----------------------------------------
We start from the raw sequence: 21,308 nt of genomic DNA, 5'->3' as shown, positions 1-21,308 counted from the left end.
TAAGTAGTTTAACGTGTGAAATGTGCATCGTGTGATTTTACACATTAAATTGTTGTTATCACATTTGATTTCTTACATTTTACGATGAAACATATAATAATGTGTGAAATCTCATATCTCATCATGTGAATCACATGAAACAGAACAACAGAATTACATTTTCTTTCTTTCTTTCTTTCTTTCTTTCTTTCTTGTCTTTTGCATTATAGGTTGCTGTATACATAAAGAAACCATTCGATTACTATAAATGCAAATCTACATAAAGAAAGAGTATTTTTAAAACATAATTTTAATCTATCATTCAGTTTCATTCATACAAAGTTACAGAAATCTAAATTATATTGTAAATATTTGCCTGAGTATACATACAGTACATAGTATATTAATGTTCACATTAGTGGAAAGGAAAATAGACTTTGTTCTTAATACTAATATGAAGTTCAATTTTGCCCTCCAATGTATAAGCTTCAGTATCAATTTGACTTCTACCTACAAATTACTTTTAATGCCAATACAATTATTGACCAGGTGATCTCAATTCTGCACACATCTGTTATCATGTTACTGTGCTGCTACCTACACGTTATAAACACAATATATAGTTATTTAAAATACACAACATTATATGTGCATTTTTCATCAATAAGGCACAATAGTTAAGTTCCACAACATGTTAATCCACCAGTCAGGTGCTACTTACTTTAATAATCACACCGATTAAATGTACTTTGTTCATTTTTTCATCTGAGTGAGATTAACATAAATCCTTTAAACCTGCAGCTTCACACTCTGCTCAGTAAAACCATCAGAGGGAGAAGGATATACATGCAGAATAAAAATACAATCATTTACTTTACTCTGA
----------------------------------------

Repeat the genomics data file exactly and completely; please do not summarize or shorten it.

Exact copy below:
We start from the raw sequence: 21,308 nt of genomic DNA, 5'->3' as shown, positions 1-21,308 counted from the left end.
TAAGTAGTTTAACGTGTGAAATGTGCATCGTGTGATTTTACACATTAAATTGTTGTTATCACATTTGATTTCTTACATTTTACGATGAAACATATAATAATGTGTGAAATCTCATATCTCATCATGTGAATCACATGAAACAGAACAACAGAATTACATTTTCTTTCTTTCTTTCTTTCTTTCTTTCTTTCTTGTCTTTTGCATTATAGGTTGCTGTATACATAAAGAAACCATTCGATTACTATAAATGCAAATCTACATAAAGAAAGAGTATTTTTAAAACATAATTTTAATCTATCATTCAGTTTCATTCATACAAAGTTACAGAAATCTAAATTATATTGTAAATATTTGCCTGAGTATACATACAGTACATAGTATATTAATGTTCACATTAGTGGAAAGGAAAATAGACTTTGTTCTTAATACTAATATGAAGTTCAATTTTGCCCTCCAATGTATAAGCTTCAGTATCAATTTGACTTCTACCTACAAATTACTTTTAATGCCAATACAATTATTGACCAGGTGATCTCAATTCTGCACACATCTGTTATCATGTTACTGTGCTGCTACCTACACGTTATAAACACAATATATAGTTATTTAAAATACACAACATTATATGTGCATTTTTCATCAATAAGGCACAATAGTTAAGTTCCACAACATGTTAATCCACCAGTCAGGTGCTACTTACTTTAATAATCACACCGATTAAATGTACTTTGTTCATTTTTTCATCTGAGTGAGATTAACATAAATCCTTTAAACCTGCAGCTTCACACTCTGCTCAGTAAAACCATCAGAGGGAGAAGGATATACATGCAGAATAAAAATACAATCATTTACTTTACTCTGA